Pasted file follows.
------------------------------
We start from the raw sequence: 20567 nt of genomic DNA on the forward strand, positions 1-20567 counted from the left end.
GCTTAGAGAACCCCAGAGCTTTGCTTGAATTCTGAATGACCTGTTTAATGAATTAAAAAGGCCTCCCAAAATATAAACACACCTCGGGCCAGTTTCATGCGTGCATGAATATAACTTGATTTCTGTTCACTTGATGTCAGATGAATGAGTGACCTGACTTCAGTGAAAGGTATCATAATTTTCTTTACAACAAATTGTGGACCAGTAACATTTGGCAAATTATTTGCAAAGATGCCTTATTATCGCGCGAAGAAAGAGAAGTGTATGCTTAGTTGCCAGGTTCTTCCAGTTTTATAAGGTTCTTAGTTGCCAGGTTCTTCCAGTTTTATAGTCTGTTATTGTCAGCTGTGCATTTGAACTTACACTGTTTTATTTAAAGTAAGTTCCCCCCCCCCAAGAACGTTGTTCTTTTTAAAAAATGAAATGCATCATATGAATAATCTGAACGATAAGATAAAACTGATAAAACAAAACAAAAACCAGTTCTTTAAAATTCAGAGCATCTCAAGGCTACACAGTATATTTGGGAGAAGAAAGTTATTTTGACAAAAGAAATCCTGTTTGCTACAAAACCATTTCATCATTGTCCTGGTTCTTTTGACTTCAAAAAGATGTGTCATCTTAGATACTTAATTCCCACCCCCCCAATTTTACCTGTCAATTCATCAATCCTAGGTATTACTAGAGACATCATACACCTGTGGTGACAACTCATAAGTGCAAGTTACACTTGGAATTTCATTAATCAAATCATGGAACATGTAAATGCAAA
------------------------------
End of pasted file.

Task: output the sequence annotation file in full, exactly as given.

We start from the raw sequence: 20567 nt of genomic DNA on the forward strand, positions 1-20567 counted from the left end.
GCTTAGAGAACCCCAGAGCTTTGCTTGAATTCTGAATGACCTGTTTAATGAATTAAAAAGGCCTCCCAAAATATAAACACACCTCGGGCCAGTTTCATGCGTGCATGAATATAACTTGATTTCTGTTCACTTGATGTCAGATGAATGAGTGACCTGACTTCAGTGAAAGGTATCATAATTTTCTTTACAACAAATTGTGGACCAGTAACATTTGGCAAATTATTTGCAAAGATGCCTTATTATCGCGCGAAGAAAGAGAAGTGTATGCTTAGTTGCCAGGTTCTTCCAGTTTTATAAGGTTCTTAGTTGCCAGGTTCTTCCAGTTTTATAGTCTGTTATTGTCAGCTGTGCATTTGAACTTACACTGTTTTATTTAAAGTAAGTTCCCCCCCCCCAAGAACGTTGTTCTTTTTAAAAAATGAAATGCATCATATGAATAATCTGAACGATAAGATAAAACTGATAAAACAAAACAAAAACCAGTTCTTTAAAATTCAGAGCATCTCAAGGCTACACAGTATATTTGGGAGAAGAAAGTTATTTTGACAAAAGAAATCCTGTTTGCTACAAAACCATTTCATCATTGTCCTGGTTCTTTTGACTTCAAAAAGATGTGTCATCTTAGATACTTAATTCCCACCCCCCCAATTTTACCTGTCAATTCATCAATCCTAGGTATTACTAGAGACATCATACACCTGTGGTGACAACTCATAAGTGCAAGTTACACTTGGAATTTCATTAATCAAATCATGGAACATGTAAATGCAAA